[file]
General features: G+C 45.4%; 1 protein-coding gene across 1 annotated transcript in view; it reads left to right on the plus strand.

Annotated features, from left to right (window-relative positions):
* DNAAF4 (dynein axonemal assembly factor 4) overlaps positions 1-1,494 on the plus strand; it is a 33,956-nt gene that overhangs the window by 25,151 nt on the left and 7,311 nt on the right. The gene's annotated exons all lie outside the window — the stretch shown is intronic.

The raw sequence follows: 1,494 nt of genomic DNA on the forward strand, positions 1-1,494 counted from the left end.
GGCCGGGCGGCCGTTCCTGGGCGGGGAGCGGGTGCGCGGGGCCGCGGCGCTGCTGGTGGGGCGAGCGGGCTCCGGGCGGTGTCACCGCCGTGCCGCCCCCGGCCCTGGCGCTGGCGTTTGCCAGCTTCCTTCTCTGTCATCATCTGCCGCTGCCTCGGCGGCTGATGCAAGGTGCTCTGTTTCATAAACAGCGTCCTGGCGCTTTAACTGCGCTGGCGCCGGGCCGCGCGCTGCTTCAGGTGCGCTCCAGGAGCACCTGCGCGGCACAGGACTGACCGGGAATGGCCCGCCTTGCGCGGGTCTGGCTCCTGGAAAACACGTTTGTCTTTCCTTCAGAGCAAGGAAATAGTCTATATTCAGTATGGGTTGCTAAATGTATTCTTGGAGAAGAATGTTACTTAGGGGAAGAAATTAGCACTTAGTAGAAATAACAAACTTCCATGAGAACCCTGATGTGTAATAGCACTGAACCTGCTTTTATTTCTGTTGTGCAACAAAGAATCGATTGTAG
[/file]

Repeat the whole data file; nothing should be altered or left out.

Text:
General features: G+C 45.4%; 1 protein-coding gene across 1 annotated transcript in view; it reads left to right on the plus strand.

Annotated features, from left to right (window-relative positions):
* DNAAF4 (dynein axonemal assembly factor 4) overlaps positions 1-1,494 on the plus strand; it is a 33,956-nt gene that overhangs the window by 25,151 nt on the left and 7,311 nt on the right. The gene's annotated exons all lie outside the window — the stretch shown is intronic.

The raw sequence follows: 1,494 nt of genomic DNA on the forward strand, positions 1-1,494 counted from the left end.
GGCCGGGCGGCCGTTCCTGGGCGGGGAGCGGGTGCGCGGGGCCGCGGCGCTGCTGGTGGGGCGAGCGGGCTCCGGGCGGTGTCACCGCCGTGCCGCCCCCGGCCCTGGCGCTGGCGTTTGCCAGCTTCCTTCTCTGTCATCATCTGCCGCTGCCTCGGCGGCTGATGCAAGGTGCTCTGTTTCATAAACAGCGTCCTGGCGCTTTAACTGCGCTGGCGCCGGGCCGCGCGCTGCTTCAGGTGCGCTCCAGGAGCACCTGCGCGGCACAGGACTGACCGGGAATGGCCCGCCTTGCGCGGGTCTGGCTCCTGGAAAACACGTTTGTCTTTCCTTCAGAGCAAGGAAATAGTCTATATTCAGTATGGGTTGCTAAATGTATTCTTGGAGAAGAATGTTACTTAGGGGAAGAAATTAGCACTTAGTAGAAATAACAAACTTCCATGAGAACCCTGATGTGTAATAGCACTGAACCTGCTTTTATTTCTGTTGTGCAACAAAGAATCGATTGTAG